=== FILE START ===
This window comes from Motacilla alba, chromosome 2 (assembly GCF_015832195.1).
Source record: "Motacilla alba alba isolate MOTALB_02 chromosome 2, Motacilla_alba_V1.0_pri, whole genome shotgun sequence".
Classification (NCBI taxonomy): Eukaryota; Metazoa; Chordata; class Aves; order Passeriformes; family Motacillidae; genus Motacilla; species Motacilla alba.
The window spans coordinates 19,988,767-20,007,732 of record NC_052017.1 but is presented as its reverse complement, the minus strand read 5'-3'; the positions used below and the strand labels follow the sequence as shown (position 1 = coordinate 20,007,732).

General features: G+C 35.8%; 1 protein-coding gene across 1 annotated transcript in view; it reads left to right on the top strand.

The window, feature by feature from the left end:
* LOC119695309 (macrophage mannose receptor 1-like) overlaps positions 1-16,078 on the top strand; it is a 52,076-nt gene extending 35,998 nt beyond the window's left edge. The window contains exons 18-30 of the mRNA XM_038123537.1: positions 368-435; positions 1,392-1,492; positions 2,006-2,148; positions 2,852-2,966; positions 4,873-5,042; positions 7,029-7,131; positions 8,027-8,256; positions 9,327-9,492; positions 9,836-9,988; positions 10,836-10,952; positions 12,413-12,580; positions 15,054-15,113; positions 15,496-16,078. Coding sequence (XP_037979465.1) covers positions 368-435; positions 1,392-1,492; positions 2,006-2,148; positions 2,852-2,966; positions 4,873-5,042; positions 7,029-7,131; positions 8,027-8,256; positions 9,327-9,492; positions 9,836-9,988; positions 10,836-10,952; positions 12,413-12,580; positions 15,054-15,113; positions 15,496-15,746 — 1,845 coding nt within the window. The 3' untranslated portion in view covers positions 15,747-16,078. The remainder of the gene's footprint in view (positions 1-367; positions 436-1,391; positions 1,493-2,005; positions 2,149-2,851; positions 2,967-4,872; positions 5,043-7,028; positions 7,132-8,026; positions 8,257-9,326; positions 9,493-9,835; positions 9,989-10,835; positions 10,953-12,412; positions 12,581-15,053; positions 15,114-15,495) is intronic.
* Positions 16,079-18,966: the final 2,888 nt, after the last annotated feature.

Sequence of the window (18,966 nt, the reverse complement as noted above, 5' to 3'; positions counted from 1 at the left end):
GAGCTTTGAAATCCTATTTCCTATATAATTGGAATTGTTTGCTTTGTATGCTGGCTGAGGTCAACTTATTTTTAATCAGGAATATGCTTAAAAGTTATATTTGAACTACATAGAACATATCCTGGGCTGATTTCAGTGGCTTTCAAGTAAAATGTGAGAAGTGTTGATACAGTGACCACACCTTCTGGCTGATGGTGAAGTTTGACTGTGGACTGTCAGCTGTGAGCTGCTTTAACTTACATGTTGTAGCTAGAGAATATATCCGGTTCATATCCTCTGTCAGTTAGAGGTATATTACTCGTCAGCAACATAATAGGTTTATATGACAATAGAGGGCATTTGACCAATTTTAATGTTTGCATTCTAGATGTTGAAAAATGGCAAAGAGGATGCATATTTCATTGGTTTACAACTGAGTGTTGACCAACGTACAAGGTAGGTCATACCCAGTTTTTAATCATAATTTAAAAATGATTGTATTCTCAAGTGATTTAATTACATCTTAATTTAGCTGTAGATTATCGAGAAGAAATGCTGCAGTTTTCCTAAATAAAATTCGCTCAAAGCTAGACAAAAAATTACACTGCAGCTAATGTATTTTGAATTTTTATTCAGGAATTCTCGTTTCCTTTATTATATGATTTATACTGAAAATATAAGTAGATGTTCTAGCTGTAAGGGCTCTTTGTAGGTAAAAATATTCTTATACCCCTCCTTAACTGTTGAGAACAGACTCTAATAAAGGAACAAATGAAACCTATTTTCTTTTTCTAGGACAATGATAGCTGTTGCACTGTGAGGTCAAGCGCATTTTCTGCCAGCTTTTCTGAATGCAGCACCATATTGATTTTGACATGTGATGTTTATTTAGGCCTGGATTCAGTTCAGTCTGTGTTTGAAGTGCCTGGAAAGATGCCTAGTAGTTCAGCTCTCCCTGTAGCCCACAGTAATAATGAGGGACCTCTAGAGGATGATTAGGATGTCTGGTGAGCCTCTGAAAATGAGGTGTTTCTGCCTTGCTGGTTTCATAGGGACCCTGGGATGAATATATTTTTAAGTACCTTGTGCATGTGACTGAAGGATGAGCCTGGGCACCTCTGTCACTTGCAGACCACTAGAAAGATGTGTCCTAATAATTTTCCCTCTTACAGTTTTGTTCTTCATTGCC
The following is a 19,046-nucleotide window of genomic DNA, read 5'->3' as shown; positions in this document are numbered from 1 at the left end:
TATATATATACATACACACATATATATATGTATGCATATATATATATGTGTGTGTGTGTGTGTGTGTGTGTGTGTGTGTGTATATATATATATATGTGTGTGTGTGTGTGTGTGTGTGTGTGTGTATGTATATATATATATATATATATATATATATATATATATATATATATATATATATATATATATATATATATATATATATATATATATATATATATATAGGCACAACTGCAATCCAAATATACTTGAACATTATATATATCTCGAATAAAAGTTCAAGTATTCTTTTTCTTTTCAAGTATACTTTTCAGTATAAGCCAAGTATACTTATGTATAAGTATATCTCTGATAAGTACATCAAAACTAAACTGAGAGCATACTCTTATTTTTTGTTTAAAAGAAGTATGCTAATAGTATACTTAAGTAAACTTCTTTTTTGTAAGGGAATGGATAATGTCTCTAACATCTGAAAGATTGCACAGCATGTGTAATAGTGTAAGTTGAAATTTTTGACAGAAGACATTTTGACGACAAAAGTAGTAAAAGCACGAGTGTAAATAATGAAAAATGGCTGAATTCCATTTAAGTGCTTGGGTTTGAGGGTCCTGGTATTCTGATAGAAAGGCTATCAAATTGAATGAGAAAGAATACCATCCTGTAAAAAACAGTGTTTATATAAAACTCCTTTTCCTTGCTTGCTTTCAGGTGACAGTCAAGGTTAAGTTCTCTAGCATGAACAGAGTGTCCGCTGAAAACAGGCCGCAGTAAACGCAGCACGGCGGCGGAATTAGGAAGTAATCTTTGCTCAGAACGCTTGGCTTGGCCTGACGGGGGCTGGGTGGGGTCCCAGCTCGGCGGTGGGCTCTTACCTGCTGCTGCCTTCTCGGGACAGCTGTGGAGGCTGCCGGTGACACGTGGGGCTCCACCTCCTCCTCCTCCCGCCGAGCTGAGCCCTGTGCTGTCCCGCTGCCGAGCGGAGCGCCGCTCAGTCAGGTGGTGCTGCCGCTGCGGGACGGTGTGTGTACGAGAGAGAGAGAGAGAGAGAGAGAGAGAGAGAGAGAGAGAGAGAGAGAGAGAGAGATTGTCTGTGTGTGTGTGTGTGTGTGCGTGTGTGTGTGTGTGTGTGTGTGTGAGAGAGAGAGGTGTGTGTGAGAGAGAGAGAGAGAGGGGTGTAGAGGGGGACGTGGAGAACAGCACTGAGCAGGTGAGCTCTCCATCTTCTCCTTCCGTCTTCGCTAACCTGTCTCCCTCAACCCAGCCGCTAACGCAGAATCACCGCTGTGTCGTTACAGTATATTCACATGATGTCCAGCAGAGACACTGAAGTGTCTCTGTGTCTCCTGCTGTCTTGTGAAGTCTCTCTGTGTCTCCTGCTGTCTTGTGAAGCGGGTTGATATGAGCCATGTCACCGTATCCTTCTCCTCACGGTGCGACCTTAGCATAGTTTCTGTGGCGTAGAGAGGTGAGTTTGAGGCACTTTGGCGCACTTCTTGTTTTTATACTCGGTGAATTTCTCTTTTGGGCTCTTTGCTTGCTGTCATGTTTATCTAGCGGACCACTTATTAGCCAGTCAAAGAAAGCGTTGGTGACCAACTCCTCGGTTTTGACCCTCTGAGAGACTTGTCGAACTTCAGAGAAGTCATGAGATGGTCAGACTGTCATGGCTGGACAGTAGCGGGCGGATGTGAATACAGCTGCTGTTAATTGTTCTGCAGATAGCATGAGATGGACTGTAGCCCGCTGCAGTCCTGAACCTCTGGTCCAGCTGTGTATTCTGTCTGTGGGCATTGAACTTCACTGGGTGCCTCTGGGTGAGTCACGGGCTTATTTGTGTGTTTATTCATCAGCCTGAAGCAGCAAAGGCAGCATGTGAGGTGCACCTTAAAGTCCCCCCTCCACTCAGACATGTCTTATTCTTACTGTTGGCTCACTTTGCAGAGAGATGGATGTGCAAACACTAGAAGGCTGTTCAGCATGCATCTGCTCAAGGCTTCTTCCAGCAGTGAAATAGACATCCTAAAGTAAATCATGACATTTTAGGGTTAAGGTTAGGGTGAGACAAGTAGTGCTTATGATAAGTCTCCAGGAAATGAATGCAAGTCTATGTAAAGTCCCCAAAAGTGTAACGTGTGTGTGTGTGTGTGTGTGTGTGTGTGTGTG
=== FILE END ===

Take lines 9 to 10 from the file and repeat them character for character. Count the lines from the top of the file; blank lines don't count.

Sequence of the window (18,966 nt, the reverse complement as noted above, 5' to 3'; positions counted from 1 at the left end):
GAGCTTTGAAATCCTATTTCCTATATAATTGGAATTGTTTGCTTTGTATGCTGGCTGAGGTCAACTTATTTTTAATCAGGAATATGCTTAAAAGTTATATTTGAACTACATAGAACATATCCTGGGCTGATTTCAGTGGCTTTCAAGTAAAATGTGAGAAGTGTTGATACAGTGACCACACCTTCTGGCTGATGGTGAAGTTTGACTGTGGACTGTCAGCTGTGAGCTGCTTTAACTTACATGTTGTAGCTAGAGAATATATCCGGTTCATATCCTCTGTCAGTTAGAGGTATATTACTCGTCAGCAACATAATAGGTTTATATGACAATAGAGGGCATTTGACCAATTTTAATGTTTGCATTCTAGATGTTGAAAAATGGCAAAGAGGATGCATATTTCATTGGTTTACAACTGAGTGTTGACCAACGTACAAGGTAGGTCATACCCAGTTTTTAATCATAATTTAAAAATGATTGTATTCTCAAGTGATTTAATTACATCTTAATTTAGCTGTAGATTATCGAGAAGAAATGCTGCAGTTTTCCTAAATAAAATTCGCTCAAAGCTAGACAAAAAATTACACTGCAGCTAATGTATTTTGAATTTTTATTCAGGAATTCTCGTTTCCTTTATTATATGATTTATACTGAAAATATAAGTAGATGTTCTAGCTGTAAGGGCTCTTTGTAGGTAAAAATATTCTTATACCCCTCCTTAACTGTTGAGAACAGACTCTAATAAAGGAACAAATGAAACCTATTTTCTTTTTCTAGGACAATGATAGCTGTTGCACTGTGAGGTCAAGCGCATTTTCTGCCAGCTTTTCTGAATGCAGCACCATATTGATTTTGACATGTGATGTTTATTTAGGCCTGGATTCAGTTCAGTCTGTGTTTGAAGTGCCTGGAAAGATGCCTAGTAGTTCAGCTCTCCCTGTAGCCCACAGTAATAATGAGGGACCTCTAGAGGATGATTAGGATGTCTGGTGAGCCTCTGAAAATGAGGTGTTTCTGCCTTGCTGGTTTCATAGGGACCCTGGGATGAATATATTTTTAAGTACCTTGTGCATGTGACTGAAGGATGAGCCTGGGCACCTCTGTCACTTGCAGACCACTAGAAAGATGTGTCCTAATAATTTTCCCTCTTACAGTTTTGTTCTTCATTGCC